Once an assignment has been correctly set-up, the entry of student assessment scores is more-or-less the same as it has been previously in Aspen with a few important differences.


No manual entry below a 40

There is nothing that the Gradebook does technically in order to prevent a teacher from entering a score below the equivalent of 40%. Rather, as they are entering scores, teachers need to ensure that they do not enter anything below that threshold. In lieu of being able to enter a score below 40%, teachers should enter either NO, NY, or Z as appropriate depending upon the circumstances.

The easiest way to prevent this (without having to do math) is to avoid entering in points and enter letter grades instead. Otherwise, you will need to determine the lowest score threshold on an assignment before you start entering in grades. For example in a 37 point assignment – any points under 15 (37 x 0.4 = 14.8) should go in as an NY, NO – or in comparison on a 4 point assignment 0 or 1 points earned would go in as a NY or NO (NO should generally be followed up with a comment regarding how the student arrived at that score).

Teachers and administrators will also have access to a report that can be run in Aspen in order to catch any scores that accidentally may have been entered below that 40% threshold, so those scores can then be manually corrected.


Please note…

If you enter scores less of less than 40% on individual assignments and Aspen calculates an overall score for the student of under 40% for the Semester grade, Aspen will display the word, “INVALID” as pictured below in the bottom two rows.

INVALID cumulative scores

In order to fix this, be sure that none of the individual scores entered for a student are under 40%. Once this is fixed, the average for the cumulative semester score will naturally rise above 40%, and the “INVALID” notation will disappear.


Entering other score types

In the example pictured below, the teacher has set the entry mode for each of these assignments to “Both”. (This is described in the post on setting up assignments correctly in the Aspen Gradebook.)

Grades in a Gradebook

To enter these scores, which will most frequently be “NY”, simply type the letters in the cell just as would be done if doing letter grade entry in the Gradebook.

In this scenario, prior to the end of the semester, the teacher would change the “NY” scores to the students scores after re-taking the assessment or a similar assessment with the same point value designed to re-assess the student’s understanding of the concepts and concepts and/or the student’s ability to show mastery of the skills covered by the assessment. To adjust those scores, the teacher will simply click on the “NY” in the cell and enter a new score. The Gradebook will automatically re-calculate a student’s final grade.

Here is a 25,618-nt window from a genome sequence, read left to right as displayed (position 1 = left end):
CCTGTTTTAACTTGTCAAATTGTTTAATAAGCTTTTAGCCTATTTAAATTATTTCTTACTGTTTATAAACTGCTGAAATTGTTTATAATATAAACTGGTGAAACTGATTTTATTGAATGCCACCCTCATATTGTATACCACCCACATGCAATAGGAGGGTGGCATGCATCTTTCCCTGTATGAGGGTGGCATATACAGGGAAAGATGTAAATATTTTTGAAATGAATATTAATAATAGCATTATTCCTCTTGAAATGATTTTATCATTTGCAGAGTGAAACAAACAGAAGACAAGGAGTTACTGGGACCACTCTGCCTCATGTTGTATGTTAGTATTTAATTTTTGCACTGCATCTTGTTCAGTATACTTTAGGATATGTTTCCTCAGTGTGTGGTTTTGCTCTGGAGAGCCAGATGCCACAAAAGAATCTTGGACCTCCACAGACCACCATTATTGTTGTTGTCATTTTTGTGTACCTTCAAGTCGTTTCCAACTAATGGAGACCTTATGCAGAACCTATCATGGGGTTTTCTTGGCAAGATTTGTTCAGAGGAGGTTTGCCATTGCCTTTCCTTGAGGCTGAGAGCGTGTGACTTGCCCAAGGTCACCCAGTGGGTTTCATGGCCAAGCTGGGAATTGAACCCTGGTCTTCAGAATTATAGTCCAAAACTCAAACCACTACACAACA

The impact of the “NY” on grades and learning

By using the “NY” grade built-in to the new Grade Scale, along with providing re-teaching opportunities for students to learn and concepts and content and/or practice skills before being assessed again, students will learn more. Additionally, a similar impact will be seen on students’ grades.

In the example below, the student was marked “NY” on a particular assessment. While the Final Exam is listed but not calculated, the student’s overall grade is calculated as 74.12%. (With a “0”, it would be much lower–a 61.65%! The “0” provides no additional value in showing that the student does not know the content or is unable to do the skills as a 40% also demonstrates that quite effectively.)

Gradebook - Impact NY - Pre-Re-Assessment

Following the period of re-teaching and the re-assessment, the student re-takes the assessment, scoring a 112/125. As can be seen in the picture below, this has a significant impact on the student’s overall grade, and it, hopefully, also represents that same increase in knowledge and/or skills.

Gradebook - Impact NY - Post-Re-Assessment

(Even if a student scored much lower than the 90% that this student scored, there would still be a fairly significant increase in the overall grade–and, again, hopefully in the student’s knowledge and/or skills.)


4-Point Rubrics – Enter as Letter Grades

An assignment worth 4-points is not the same as a 4-point scale. A rubric with four columns distinguishing different performance levels would actually represent a 4-point scale. If entered as points, a 2/4–which might represent “Developing” on the rubric and something like a low-to-mid “C” performance level would actually come out in the Gradebook as a 50%.

To more accurately reflect student performance on the assessment, assign letter grades to the columns of the rubric–A, B, C, and D. Then, students who perform below that lowest column on the rubric would receive an NY in the Gradebook and would work to improve their product and their knowledge before being re-assessed.


The use of the “Z”

In the event that there is an incident with cheating and the “Z” mark is used for a student’s grade, it is important that a comment is listed along with the “Z” mark. The comment should simply represent a brief, factual description of the cheating. In addition, the parent should be contacted directly by the teacher, and a conduct referral should be completed in Aspen.